Fugitive Serbian war criminals and the West.

AuthorClemenceau, Francois
PositionPeace and Punishment: Secret Wars of Politics and International Justice - Book review

Peace and Punishment: Secret Wars of Politics and International Justice

By Florence Hartmann. (Published only in French: Paix et chatiment)

Flammarion, Paris, 2007, 319 pages.

At last, a new book tackles the tormenting question of why the two most wanted mass murderers of the Yugoslav civil wars have yet to be brought to justice a decade after international warrants were issued for them. Despite repeated reports of their imminent arrests, the pair--Bosnian Serb leader Radovan Karadzic and Ratko Mladic, who headed the Bosnian Serbs' army--has managed to elude capture and extradition to the International Criminal Tribunal for the Former Yugoslavia (ICTY) in The Hague.

Multiple explanations have been floated for their apparent untouchable status: for example, were they blackmailing some foreign leaders with embarrassing secrets about their governments' complicity in stirring up the conflict in Bosnia? But after the Serbian authorities gave up Slobodan Milosevic, the former head of Yugoslavia, to the Hague tribunal (he died there while his long messy trial was still going on), the mystery deepened. What could his two henchmen know that Milosevic didn't? Year after year, their impunity has marred hopes for closure among the communities who survived the ethnic cleansing and other civilian atrocities in the Yugoslav conflicts--and undermined hopes for stronger international justice on war crimes.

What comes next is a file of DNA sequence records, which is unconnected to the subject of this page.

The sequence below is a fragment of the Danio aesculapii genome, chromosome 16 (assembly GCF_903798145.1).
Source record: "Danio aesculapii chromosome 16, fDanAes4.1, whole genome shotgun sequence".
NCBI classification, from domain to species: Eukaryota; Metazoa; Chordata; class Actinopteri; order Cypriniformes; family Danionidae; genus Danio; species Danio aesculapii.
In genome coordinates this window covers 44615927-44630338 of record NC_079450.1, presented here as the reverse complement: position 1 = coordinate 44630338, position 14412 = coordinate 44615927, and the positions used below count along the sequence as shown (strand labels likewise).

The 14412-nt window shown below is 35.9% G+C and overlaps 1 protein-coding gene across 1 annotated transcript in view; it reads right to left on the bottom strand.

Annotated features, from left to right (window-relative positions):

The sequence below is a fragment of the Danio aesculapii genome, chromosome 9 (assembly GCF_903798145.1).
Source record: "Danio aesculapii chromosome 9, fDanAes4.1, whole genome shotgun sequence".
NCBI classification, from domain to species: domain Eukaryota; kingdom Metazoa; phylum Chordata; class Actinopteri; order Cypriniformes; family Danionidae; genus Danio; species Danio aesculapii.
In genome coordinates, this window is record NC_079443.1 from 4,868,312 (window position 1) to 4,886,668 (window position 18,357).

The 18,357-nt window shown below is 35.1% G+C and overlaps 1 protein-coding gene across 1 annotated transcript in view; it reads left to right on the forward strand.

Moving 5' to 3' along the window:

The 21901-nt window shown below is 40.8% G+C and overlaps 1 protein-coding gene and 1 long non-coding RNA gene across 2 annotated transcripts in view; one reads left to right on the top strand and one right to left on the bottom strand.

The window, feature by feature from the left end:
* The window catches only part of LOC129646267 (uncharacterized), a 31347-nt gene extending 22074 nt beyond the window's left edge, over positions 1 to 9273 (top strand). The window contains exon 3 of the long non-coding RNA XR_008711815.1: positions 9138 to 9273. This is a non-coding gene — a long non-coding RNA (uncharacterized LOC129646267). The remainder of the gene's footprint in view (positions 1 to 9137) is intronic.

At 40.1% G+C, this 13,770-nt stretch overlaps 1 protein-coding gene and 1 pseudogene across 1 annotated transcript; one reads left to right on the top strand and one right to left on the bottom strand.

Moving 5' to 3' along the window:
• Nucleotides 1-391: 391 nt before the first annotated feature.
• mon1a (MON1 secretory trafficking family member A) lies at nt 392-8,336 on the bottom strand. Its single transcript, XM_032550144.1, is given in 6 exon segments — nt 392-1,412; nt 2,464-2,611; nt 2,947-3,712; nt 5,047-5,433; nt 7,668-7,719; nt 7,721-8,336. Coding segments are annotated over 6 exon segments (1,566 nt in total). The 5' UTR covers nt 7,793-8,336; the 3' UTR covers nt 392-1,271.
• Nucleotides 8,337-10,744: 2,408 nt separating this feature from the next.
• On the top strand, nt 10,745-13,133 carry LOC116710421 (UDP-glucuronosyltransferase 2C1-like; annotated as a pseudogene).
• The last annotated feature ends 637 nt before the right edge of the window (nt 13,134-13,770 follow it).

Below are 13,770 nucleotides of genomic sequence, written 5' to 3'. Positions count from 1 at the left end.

Now an explanation has finally come from an authoritative source--Florence Hartmann, a former offi cial at the Hague tribunal and an experienced journalist in the Balkans. In a behind-the-scenes account of the manhunt, Peace and Punishment, a well-found pun on Dostoevsky's Crime and Punishment, she shows how the two war criminals benefited from power politics among the very nations that, publicly, were pressing for the success of the Hague tribunal. The United States, France, Germany and Britain were offi cially proclaiming their determination to see justice done. But in practice, these same governments often worked at odds with the tribunal, putting a higher priority on their national agendas and broader political goals in the post-war Balkans.

Essentially, the Western objective was to preserve some ties with Serbia in a process of often-painful transformation that ultimately included the independence of Kosovo. When the newly-elected Kosovar government announced its unilateral declaration of independence in February 2008, the new country was recognized by main Western governments in spite of the bitter objections from the Serbian government in Belgrade and the wider Serbian population. Russia has resisted the step, too, partly because it fears any trend toward enlarging NATO. Some EU governments have not recognized Kosovo, citing their concern about separatist movements. But Washington and key EU capitals showed solid common purpose in this showdown.

The current outlook is a stark contrast to the same Western governments' double-talk and maneuvering about Bosnia and its war criminals. On...

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